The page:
Controllable Grid Interface

Engineers have developed a cross-cutting approach to evaluating grid integration using the Controllable Grid Interface (CGI) that provides grid operators with the performance information they need for a fraction of the time and cost it would take to validate a turbine in the field.

Photo of a man walking towards several long buildings.

NREL's 7-megavolt amperes CGI system can reduce certification time and costs while providing system engineers with a better understanding of how marine energy systems, wind turbines, photovoltaic inverters, and energy storage systems react to disturbances on the electric power system. NREL's CGI system is the first validation facility in the United States that has fault simulation capabilities, and has the following capabilities:

  • Allows manufacturers and system operators to certify renewable systems in a controlled environment
  • Fully integrated with two dynamometers, turbines in the field, and to a matrix of electronic and mechanical storage devices
  • Validates renewable energy generation systems offline from the grid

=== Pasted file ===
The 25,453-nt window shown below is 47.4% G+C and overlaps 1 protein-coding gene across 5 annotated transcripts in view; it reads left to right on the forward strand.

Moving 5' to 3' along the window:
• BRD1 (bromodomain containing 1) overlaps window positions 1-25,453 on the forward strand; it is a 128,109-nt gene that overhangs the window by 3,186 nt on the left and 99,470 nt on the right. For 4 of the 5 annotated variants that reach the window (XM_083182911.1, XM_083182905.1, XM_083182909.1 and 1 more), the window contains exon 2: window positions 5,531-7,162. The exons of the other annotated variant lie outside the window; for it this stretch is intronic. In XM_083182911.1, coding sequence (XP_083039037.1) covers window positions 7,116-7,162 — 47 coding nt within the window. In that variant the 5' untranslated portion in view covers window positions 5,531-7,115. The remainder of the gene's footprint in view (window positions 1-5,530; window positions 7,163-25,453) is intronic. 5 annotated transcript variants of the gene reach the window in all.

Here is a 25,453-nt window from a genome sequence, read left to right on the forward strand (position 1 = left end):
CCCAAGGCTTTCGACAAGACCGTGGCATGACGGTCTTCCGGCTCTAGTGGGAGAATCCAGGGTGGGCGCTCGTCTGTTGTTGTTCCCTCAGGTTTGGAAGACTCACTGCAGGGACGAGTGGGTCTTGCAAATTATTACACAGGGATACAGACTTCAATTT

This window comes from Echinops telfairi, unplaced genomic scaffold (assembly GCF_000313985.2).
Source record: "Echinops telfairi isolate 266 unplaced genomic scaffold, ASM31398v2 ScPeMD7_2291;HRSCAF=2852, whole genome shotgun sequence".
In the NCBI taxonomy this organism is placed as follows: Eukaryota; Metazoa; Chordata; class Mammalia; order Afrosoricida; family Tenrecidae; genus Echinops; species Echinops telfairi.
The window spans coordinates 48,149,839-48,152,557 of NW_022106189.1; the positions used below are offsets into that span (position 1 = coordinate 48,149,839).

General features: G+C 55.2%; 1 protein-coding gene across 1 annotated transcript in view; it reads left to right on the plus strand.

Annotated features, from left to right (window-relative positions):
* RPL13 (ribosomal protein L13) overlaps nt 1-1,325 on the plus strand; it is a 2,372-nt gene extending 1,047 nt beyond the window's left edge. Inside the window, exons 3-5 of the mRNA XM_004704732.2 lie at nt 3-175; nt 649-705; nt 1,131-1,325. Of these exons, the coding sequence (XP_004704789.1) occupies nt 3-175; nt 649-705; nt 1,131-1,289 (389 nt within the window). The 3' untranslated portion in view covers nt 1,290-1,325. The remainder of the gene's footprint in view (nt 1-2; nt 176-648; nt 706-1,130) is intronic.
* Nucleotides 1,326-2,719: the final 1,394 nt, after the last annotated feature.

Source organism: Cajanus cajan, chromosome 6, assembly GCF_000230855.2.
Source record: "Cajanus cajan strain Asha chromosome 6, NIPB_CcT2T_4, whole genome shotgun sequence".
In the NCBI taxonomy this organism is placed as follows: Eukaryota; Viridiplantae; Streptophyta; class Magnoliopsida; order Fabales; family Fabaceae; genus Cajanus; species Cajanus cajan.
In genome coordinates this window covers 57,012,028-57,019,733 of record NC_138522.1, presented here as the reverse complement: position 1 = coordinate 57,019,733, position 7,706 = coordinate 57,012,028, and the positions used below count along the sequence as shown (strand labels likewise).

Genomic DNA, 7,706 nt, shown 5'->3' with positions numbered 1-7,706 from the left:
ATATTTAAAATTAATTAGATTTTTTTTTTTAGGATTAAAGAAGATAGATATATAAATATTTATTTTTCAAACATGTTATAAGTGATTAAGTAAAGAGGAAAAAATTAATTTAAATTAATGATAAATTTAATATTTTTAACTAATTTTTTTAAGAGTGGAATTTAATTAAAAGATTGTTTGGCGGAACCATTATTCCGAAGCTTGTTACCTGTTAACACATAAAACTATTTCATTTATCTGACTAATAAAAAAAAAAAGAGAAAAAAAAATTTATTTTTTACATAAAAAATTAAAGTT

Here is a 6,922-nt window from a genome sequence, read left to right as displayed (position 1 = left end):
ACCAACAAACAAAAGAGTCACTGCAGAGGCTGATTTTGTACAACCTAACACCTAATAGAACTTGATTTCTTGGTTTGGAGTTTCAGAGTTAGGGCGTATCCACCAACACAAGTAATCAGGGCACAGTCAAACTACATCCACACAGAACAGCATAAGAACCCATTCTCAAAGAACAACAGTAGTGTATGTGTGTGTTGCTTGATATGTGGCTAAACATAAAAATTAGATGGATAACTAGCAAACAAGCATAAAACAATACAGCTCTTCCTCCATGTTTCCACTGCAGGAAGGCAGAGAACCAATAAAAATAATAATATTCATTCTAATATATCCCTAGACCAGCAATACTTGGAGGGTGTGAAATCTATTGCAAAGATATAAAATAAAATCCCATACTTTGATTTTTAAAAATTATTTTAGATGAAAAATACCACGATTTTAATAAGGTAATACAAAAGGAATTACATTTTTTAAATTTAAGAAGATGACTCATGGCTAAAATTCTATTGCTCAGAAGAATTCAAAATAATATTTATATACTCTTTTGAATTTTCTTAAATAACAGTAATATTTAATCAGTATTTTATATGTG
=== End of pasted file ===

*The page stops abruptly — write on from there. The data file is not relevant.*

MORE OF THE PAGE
• Verifies compliance with standards
  • Previously recorded data from various power systems or from data generated by models allows for accurately-produced inertial and primary frequency response controls validation.

Learn more about the CGI.


Engineers at the Flatirons Campus have the ability to connect the CGI to a number of facilities, including the 5- and 2.5-MW dynamometers, grid integration research pads, individual or marine energy systems, and the Energy Systems Integration Facility. These connections allow for the following capabilities:

  • Balanced and unbalanced over- and undervoltage fault ride-through evaluations
  • Frequency response assessments
  • Continuous operation under unbalanced voltage conditions
  • Grid condition simulation (strong and weak)
  • Reactive power, power factor, and voltage control validation
  • Protection system assessment (over- and undervoltage and frequency limits)
  • Islanding operation
  • Subsynchronous resonance conditions
  • 50-Hz evaluations.